(Image Credit: mrganso/pixabay)
The US Department of Energy’s Oak Ridge National Laboratory built MARS (Multi-port autonomous reconfigurable solar power plant), a solar and energy storage system designed to distribute power to AC and DC high-voltage lines. This solution promises to bolster grid stability while offering more flexibility, security, and reliability than similar plants in operation. Essentially, MARS features an electrical architecture, power electronics, and cybersecurity software. Utilities don’t have to pay a hefty price and can start using it with ease due to the system’s plug-and-play capability.
Hardware simulations focusing on two California sites demonstrated that MARS reduces power loss by up to 50%, boosts AC voltage frequency by 16%, and detects all cyber intrusions. Additionally, the system automatically reconfigures depending on how much energy remains. So when solar panels don’t generate electricity, then MARS relies on battery power to continue operating while keeping the AC and DC transmission systems connected.
MARS also decreased electrical costs by 40% while the team created an algorithm to adjust plant size and energy storage. If the grid gets interrupted, then MARS will jump-start it via the novel inverter, which also maintains grid stability. The team has partnered up with Opal-RT, Hitachi Energy, Southern California Edison, and the Georgia Institute of Technology to demonstrate the components’ grid stability or a smaller design of MARS.
A schematic diagram of IIASA’s proposed Underground Gravity Energy Storage. (Image Credit: IIASA)
Now that the world relies more on renewables to generate electricity, two problems still arise, affordability and energy storage. By 2025, solar expects to eclipse coal with similar costs, so that challenge is already being addressed. To help solve the storage ordeal, the International Institute for Applied Systems Analysis (IIASA) has proposed transforming abandoned mines into large-scale power-distributing gravity batteries called Underground Gravity Energy Storage (UGES). And there are millions of abandoned mines worldwide to take advantage of for this purpose. Many have the essential infrastructure and connect to the grid.
This battery uses excess energy to bring up heavy objects. The weight falls if the system requires additional energy. Afterward, a turbine will spin and transform the kinetic energy into electricity. That electricity is then utilized during peak hours. If the grid has excess energy, then some of that energy is used by the gravity battery to lift the load and store the energy for a later time. Any leftover energy gets stored in the weight’s gravitational potential, which means it doesn’t discharge like chemical batteries.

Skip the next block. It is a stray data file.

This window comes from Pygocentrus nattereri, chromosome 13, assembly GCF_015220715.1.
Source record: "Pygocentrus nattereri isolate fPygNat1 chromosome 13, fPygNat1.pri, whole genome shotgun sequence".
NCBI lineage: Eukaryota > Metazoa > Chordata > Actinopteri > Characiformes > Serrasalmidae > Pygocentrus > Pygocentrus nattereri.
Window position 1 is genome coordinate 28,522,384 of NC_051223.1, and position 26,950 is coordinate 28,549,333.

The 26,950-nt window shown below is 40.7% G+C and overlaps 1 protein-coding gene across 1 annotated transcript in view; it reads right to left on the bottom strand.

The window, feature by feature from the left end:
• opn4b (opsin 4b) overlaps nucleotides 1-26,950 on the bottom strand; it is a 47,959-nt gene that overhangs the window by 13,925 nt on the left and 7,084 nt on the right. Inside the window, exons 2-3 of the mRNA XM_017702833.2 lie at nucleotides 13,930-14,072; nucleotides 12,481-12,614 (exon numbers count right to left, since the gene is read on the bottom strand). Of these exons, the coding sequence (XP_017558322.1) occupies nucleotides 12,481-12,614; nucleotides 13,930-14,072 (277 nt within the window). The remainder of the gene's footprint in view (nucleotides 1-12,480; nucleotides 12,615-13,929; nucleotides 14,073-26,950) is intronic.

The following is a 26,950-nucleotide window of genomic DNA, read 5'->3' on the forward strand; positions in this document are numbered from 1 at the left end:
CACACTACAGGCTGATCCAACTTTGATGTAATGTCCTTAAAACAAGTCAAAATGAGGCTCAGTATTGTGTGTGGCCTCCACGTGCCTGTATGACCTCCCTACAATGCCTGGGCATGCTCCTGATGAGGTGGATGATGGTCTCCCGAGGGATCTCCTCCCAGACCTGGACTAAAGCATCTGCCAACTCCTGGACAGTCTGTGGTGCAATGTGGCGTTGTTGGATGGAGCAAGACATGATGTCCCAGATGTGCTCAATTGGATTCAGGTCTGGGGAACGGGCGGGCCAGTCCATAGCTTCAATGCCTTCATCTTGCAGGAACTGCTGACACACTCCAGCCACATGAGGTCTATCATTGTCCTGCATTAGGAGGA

These UGES systems would use elevators already installed in abandoned mine shafts to lift and lower containers filled with sand. Each side of the mine shaft contains electric motors and generators, allowing these elevators to ascend and descend. Regenerative braking generates electricity as they move down, and it consumes some of that power while ascending.
Converting decommissioned mines costs approximately $1-10 per kilowatt-hour with another $2,000 per kilowatt of capacity, according to IIASA’s estimates. The researchers also believe this battery system could produce 7 to 70 terawatt-hours globally. China, India, Russia, and the United States would generate the most since those countries have the most decommissioned mines. The world consumed 25 terawatt-hours in 2021, so this energy potential would be huge.
Taking on this project also provides more benefits. For instance, it would mean reintroducing or preserving jobs that were otherwise lost when the mines closed. Although this concept is still being explored, it poses a promising renewable energy storage solution with huge potential. The researchers still need to look at large-scale feasibility, and the IIASA says it’s cost-effective.
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